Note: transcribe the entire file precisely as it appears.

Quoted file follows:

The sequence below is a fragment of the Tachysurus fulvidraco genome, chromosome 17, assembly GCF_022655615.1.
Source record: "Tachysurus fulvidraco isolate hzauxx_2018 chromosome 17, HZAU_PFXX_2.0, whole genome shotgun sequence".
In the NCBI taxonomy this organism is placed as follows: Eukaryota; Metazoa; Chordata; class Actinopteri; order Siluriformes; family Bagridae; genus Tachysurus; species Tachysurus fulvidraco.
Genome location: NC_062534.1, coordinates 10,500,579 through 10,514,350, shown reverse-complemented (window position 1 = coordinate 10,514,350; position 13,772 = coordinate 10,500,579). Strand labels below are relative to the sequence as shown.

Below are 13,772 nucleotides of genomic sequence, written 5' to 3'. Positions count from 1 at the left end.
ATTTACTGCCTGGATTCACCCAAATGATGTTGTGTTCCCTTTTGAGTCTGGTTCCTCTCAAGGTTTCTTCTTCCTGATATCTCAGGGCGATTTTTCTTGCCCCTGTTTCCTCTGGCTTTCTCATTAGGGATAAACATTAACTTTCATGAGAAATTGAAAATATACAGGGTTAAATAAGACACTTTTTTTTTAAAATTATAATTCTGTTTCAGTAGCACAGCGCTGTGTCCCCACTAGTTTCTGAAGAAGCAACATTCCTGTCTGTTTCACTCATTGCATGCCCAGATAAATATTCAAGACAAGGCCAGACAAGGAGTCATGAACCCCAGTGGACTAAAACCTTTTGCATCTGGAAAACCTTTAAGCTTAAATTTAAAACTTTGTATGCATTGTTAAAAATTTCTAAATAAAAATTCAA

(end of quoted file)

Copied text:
The sequence below is a fragment of the Tachysurus fulvidraco genome, chromosome 17, assembly GCF_022655615.1.
Source record: "Tachysurus fulvidraco isolate hzauxx_2018 chromosome 17, HZAU_PFXX_2.0, whole genome shotgun sequence".
In the NCBI taxonomy this organism is placed as follows: Eukaryota; Metazoa; Chordata; class Actinopteri; order Siluriformes; family Bagridae; genus Tachysurus; species Tachysurus fulvidraco.
Genome location: NC_062534.1, coordinates 10,500,579 through 10,514,350, shown reverse-complemented (window position 1 = coordinate 10,514,350; position 13,772 = coordinate 10,500,579). Strand labels below are relative to the sequence as shown.

Below are 13,772 nucleotides of genomic sequence, written 5' to 3'. Positions count from 1 at the left end.
ATTTACTGCCTGGATTCACCCAAATGATGTTGTGTTCCCTTTTGAGTCTGGTTCCTCTCAAGGTTTCTTCTTCCTGATATCTCAGGGCGATTTTTCTTGCCCCTGTTTCCTCTGGCTTTCTCATTAGGGATAAACATTAACTTTCATGAGAAATTGAAAATATACAGGGTTAAATAAGACACTTTTTTTTTAAAATTATAATTCTGTTTCAGTAGCACAGCGCTGTGTCCCCACTAGTTTCTGAAGAAGCAACATTCCTGTCTGTTTCACTCATTGCATGCCCAGATAAATATTCAAGACAAGGCCAGACAAGGAGTCATGAACCCCAGTGGACTAAAACCTTTTGCATCTGGAAAACCTTTAAGCTTAAATTTAAAACTTTGTATGCATTGTTAAAAATTTCTAAATAAAAATTCAA